Caroline was engaged four times, but never married. Each time she broke off the engagement before the wedding. Caroline worried that she would "end up with a husband like my father." After the end of her last engagement, Caroline decided she would stay single. She liked being able to do whatever she wanted, whenever she wanted too much to have a husband or family. 

Caroline Returns to Denver

Caroline spent a year living in India, where she became friends with Rabindranath Tagore, the first non-European to win a Nobel Prize in Literature. Caroline had to leave India when she developed tuberculosis.

Caroline had no desire to return to Colorado after her parents' divorce, but Colorado was actually one of the best places to treat tuberculosis. Caroline returned home to visit Denver's tuberculosis hospitals.

She moved in with her mother, Ethel. Ethel had won the Bancroft family home in the divorce. However, Ethel did not earn much money as a social worker, and had to rent out the top floors of the Bancroft's large Cheesman Park home. Caroline and her mother lived in the basement.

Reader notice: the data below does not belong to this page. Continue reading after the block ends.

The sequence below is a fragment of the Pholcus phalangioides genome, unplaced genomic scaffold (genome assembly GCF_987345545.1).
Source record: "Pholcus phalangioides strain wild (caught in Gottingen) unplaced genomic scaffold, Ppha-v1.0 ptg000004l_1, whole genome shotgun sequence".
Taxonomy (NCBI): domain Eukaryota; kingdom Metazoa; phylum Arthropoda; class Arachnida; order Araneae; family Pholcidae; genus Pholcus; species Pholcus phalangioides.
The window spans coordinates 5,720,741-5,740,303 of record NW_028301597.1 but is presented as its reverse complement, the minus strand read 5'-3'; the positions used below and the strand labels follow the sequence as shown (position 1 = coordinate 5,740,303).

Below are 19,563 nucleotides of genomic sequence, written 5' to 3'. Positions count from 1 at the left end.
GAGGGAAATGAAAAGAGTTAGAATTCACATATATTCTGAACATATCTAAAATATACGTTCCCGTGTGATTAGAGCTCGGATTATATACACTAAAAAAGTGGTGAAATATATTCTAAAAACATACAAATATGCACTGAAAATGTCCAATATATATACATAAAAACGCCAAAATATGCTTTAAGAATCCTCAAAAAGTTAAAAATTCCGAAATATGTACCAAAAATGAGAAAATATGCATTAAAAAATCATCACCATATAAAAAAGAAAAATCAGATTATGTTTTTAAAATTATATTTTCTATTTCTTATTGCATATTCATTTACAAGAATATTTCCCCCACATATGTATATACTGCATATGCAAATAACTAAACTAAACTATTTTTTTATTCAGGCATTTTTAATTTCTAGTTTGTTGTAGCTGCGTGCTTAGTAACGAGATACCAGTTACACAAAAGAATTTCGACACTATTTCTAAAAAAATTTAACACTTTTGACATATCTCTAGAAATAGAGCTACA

Shortly after Caroline returned to Denver, she went on a trip with her father to visit mining sites just as she had done as a child. While in Leadville, Caroline's father suggested they visit one of his old friends who owned the Matchless Mine. Caroline was terrified when they pulled up to the mine and a haggard old woman ran out, shouting and pointing a rifle at the Bancrofts.

The old woman soon recognized Caroline's father, and invited them into her cabin to visit. The woman was Baby Doe Tabor, once one of the richest women in America.

She lived in a shack at the Matchless Mine, although the mine had gone bankrupt long ago. Baby Doe and Caroline's father talked about mining, and Baby Doe admitted that her 'rifle' was really a cane she had carved to look like a gun so she could scare off visitors.

Caroline remembered that Baby Doe did not like strangers, and did not like women. Twenty-six year old Caroline had no idea during this uncomfortable visit that she would be remembered as one of the most famous historians about the life of Baby Doe Tabor.